If, instead, you have an abundance of other resources and are likely to leave wealth to your heirs, you should be more inclined to take the benefits early. That may leave more investment assets to grow for heirs. Social security ends when you do; but, investment assets can be stretched by heirs.
- Heirs can s-t-r-e-t-c-h tax-deferred investments over their life expectancy. They are often in a lower tax bracket than their parents.
- Investments owned outside tax-deferred accounts will get a step-up in the tax basis. Heirs can sell any investment immediately and pay no tax. Or, they can continue to own the investments and pay only capital gains tax using the new tax basis when they are sold. Thus, they too can s-t-r-e-t-c-h the taxation for a long time.
Watch out for reductions in benefits
The next time you look at your Social Security Statement, you may notice this comment on Page 2, right below the Estimated Benefits section, and we quote:
Your estimated benefits are based on current law. Congress has made changes to the law in the past and can do so at any time. The law governing benefits amounts may change because, by 2034, the payroll taxes collected will be enough to pay only about 77 percent of scheduled benefits.
There are many examples of past changes in the SS law that are effectively a “back-door tax” on wealthier taxpayers.
- Recently the calculation of the cost of living adjustment was redefined. Future increases are expected to be less, and some years have seen no increase.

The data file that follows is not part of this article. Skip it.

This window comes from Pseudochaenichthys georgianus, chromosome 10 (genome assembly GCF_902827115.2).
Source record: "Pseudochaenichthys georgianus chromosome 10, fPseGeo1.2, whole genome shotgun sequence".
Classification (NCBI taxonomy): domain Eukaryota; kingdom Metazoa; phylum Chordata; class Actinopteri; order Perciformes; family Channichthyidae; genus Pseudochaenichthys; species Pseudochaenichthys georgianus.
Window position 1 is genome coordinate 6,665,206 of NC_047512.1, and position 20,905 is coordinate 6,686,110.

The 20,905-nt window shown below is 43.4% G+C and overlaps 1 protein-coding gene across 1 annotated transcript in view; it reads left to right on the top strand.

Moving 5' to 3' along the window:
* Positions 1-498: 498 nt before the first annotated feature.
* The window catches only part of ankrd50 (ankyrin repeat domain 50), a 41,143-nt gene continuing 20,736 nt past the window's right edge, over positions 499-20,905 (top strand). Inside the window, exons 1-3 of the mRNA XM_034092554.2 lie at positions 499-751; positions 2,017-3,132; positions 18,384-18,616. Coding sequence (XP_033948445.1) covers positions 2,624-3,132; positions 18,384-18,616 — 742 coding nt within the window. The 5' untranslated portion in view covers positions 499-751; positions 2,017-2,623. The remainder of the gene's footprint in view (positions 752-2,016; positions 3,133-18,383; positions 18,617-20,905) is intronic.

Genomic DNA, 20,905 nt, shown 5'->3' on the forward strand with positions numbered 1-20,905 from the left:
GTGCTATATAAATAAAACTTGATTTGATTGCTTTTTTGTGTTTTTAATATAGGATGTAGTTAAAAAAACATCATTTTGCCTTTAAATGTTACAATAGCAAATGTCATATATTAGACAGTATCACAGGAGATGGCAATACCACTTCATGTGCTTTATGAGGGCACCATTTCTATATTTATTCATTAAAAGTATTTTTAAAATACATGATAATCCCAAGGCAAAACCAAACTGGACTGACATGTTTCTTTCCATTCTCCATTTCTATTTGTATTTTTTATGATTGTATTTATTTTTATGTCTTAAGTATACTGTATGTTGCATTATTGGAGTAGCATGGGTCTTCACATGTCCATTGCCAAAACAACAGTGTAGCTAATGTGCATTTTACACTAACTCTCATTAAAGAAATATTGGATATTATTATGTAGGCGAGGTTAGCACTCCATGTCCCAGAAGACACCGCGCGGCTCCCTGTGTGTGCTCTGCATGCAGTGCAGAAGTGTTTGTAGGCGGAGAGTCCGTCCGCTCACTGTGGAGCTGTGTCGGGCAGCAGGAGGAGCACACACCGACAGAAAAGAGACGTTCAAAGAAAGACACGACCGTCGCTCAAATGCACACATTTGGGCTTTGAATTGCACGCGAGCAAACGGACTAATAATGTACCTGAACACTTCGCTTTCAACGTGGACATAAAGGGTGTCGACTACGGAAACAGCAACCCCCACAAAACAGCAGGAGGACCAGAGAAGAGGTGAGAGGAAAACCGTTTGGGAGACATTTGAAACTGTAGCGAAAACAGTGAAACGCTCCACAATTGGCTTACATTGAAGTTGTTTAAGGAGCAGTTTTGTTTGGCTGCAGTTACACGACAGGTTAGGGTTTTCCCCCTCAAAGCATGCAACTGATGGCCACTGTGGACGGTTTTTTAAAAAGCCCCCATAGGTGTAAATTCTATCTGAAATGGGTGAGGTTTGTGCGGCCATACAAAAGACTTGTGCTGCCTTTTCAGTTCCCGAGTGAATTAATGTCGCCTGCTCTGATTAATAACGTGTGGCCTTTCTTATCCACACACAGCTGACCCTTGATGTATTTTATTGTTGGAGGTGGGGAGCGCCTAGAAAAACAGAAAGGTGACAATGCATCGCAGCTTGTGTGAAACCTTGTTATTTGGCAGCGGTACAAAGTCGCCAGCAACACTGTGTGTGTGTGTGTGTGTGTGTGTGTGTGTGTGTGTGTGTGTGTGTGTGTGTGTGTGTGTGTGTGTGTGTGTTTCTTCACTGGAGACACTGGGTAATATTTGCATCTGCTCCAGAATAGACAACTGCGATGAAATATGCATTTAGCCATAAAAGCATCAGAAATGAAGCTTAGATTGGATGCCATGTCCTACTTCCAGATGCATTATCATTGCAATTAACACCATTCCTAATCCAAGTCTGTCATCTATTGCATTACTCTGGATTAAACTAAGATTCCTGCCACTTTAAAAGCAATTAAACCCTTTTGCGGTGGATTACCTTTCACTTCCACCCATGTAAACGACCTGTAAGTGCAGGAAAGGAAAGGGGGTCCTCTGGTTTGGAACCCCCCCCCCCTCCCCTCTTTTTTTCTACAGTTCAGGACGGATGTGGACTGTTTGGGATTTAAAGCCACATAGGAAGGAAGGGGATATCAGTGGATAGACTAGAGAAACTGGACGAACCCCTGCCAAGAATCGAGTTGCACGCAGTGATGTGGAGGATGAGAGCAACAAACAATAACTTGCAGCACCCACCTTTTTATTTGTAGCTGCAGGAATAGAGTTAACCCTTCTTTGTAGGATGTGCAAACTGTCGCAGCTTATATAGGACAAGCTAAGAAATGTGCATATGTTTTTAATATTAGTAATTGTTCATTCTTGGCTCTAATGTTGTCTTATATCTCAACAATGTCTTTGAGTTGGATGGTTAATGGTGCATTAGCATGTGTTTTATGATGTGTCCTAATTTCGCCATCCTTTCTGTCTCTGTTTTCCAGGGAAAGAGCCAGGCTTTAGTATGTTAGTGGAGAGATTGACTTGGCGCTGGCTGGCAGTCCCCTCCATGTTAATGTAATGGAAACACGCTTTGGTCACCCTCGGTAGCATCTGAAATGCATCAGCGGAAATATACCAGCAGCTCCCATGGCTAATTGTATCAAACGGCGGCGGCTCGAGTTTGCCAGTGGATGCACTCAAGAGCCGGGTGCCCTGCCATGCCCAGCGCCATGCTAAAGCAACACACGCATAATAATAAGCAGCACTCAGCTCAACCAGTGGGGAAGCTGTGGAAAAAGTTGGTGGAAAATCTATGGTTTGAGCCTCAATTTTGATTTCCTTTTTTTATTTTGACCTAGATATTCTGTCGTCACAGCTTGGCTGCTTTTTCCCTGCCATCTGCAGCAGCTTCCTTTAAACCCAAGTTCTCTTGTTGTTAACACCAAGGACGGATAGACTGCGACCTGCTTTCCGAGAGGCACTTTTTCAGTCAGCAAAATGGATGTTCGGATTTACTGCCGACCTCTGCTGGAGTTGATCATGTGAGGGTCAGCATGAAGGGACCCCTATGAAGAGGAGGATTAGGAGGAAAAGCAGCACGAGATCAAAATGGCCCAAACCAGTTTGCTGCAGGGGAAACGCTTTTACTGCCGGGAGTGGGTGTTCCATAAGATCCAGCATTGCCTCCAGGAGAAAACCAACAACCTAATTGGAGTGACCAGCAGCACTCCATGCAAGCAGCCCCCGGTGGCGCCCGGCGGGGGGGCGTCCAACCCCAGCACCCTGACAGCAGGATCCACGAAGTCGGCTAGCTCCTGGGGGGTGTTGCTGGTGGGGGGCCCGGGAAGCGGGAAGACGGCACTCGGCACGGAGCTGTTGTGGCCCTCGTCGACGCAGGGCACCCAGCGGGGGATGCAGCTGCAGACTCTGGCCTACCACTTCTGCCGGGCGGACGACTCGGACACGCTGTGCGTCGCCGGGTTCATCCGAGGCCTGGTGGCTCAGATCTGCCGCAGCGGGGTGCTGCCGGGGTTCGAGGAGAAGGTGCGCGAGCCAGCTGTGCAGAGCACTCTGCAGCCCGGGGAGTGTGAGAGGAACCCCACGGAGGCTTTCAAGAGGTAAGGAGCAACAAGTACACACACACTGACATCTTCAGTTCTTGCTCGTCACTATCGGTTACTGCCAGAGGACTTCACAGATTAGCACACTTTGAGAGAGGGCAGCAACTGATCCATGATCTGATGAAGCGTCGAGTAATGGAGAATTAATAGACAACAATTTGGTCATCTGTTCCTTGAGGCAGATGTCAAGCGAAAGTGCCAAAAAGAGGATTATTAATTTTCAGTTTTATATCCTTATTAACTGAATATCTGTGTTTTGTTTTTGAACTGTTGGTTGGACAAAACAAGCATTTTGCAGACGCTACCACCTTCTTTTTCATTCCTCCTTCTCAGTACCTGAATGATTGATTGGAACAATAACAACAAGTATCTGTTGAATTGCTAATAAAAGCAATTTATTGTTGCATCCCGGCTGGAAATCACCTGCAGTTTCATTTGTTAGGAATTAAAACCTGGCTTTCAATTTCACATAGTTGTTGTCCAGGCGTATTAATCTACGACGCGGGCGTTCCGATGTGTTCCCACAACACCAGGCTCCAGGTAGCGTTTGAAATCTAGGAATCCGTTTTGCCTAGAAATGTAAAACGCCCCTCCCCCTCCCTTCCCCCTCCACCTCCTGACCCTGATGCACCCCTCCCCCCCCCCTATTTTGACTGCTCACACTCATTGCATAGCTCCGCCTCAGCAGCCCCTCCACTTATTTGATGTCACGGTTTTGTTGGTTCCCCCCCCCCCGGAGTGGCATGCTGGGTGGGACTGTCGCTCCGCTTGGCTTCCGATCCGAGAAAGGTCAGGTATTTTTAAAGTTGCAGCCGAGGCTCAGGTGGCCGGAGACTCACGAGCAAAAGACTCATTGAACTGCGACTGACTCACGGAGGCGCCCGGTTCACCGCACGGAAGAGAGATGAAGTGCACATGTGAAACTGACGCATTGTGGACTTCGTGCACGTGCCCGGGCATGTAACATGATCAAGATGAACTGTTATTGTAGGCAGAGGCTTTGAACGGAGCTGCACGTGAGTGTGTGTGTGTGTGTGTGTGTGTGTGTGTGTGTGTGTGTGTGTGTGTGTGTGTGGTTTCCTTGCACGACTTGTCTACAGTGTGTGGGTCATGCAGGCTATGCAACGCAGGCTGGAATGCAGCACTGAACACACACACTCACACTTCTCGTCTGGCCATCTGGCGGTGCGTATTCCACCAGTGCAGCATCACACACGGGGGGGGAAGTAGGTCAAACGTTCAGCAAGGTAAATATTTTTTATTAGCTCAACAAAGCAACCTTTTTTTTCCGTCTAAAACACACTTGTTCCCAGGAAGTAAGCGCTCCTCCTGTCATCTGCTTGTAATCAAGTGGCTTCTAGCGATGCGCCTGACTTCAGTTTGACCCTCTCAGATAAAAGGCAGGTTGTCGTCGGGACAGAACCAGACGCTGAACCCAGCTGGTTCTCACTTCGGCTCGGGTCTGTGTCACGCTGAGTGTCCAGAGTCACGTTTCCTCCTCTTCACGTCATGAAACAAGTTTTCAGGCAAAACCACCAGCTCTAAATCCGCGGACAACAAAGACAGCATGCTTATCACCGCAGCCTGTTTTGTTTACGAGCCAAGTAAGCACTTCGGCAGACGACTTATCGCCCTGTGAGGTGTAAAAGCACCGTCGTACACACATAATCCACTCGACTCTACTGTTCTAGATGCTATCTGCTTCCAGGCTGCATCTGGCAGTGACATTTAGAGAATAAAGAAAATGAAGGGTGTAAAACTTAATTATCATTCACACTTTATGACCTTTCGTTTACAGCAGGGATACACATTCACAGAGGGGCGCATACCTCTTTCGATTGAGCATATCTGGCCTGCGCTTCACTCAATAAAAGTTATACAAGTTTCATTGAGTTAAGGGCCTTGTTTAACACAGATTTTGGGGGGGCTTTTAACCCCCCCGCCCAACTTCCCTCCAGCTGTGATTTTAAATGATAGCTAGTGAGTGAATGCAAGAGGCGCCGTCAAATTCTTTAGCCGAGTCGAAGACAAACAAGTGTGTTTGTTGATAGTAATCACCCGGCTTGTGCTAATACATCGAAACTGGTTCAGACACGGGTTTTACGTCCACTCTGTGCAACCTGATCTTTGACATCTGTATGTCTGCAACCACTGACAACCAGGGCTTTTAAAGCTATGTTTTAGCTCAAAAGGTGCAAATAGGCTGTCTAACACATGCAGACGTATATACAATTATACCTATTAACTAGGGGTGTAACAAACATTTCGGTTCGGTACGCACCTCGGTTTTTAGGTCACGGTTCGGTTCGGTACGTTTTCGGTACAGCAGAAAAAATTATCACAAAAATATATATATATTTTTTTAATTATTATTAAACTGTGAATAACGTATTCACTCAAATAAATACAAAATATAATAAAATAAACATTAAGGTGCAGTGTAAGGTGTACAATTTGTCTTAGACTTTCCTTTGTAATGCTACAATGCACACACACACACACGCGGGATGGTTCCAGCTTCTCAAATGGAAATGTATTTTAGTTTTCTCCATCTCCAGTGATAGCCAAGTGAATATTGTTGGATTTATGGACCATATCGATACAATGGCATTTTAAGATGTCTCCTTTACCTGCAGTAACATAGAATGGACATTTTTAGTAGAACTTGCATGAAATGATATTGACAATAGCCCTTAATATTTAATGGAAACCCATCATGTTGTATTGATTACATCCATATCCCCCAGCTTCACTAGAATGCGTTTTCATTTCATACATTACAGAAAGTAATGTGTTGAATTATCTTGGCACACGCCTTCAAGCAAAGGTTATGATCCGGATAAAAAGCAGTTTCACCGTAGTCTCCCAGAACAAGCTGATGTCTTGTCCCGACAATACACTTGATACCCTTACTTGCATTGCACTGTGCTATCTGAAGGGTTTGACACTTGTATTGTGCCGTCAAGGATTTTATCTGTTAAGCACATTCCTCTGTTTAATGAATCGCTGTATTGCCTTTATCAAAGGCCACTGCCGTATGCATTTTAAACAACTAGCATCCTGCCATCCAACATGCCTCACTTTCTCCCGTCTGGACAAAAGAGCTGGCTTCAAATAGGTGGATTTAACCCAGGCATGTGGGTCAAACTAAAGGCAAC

- At first, SS was not subject to taxation. Later, up to 50% was taxable. Today, up to 85% is taxable for couples with income above around $60,000.
- Congress has increased full retirement age for Social Security to 67 as part of the attempt to sustain the benefits.
Congress eliminated the option to “file and suspend” for everyone in April 2016 and is currently phasing out the option to file a “restricted” claim by 2019.
So, where’s the wisdom? What matters most?
If you or your spouse expect to live beyond FRA, then you will collect more by waiting. But, the additional benefit will not even begin to be meaningful until you exceed life expectancy by at least 5 to 7 years. By then you’ll be at or near 90. On top of that, the cumulative benefit is surprisingly small – probably in the low 6 figures at best – and is only attained if one of you lives to 95 or more.
It usually makes sense for the high earner to wait at least until FRA, and probably until age 70 to capture the highest survivor benefit, especially when the lower earning spouse is much younger.
For the low-earning spouse, the value of waiting beyond FRA is typically of very little value. They should probably collect at 62 or at FRA at the latest.
Couples often need to consider ancillary issues such as:
- Health insurance needs if you and/or your spouse are not eligible for Medicare.
- Sources of cash flow and the drain on terminal wealth if SS benefits are deferred.
- Unique tax planning opportunities.
If you have ample resources, and are pessimistic about future benefits, back-door taxes, or health issues, you may want to choose the “bird in the hand” and start collecting SS as soon as you stop working and your spouse is eligible for Medicare.
How to get help from RCG
To obtain a recent copy of your SS benefits statement and your spouse’s, visit www.ssa.gov and click on the button for My Social Security. Create a user name and password. Then print or save the report and send it to RCG. If you have a freeze on your credit it may be more challenging to create an on-line account.
Let us know if you want to discuss this at your next regular meeting or have a special meeting. We’ll analyze and review your potential options and help you make the best decision given your circumstances. It’s just one of the ways we hope to add value and peace of mind to your financial well-being.
PAST PERFORMANCE IS NO GUARANTEE OF FUTURE RESULTS. This information is for educational purposes only and should not be considered investment advice or an offer of any security for sale.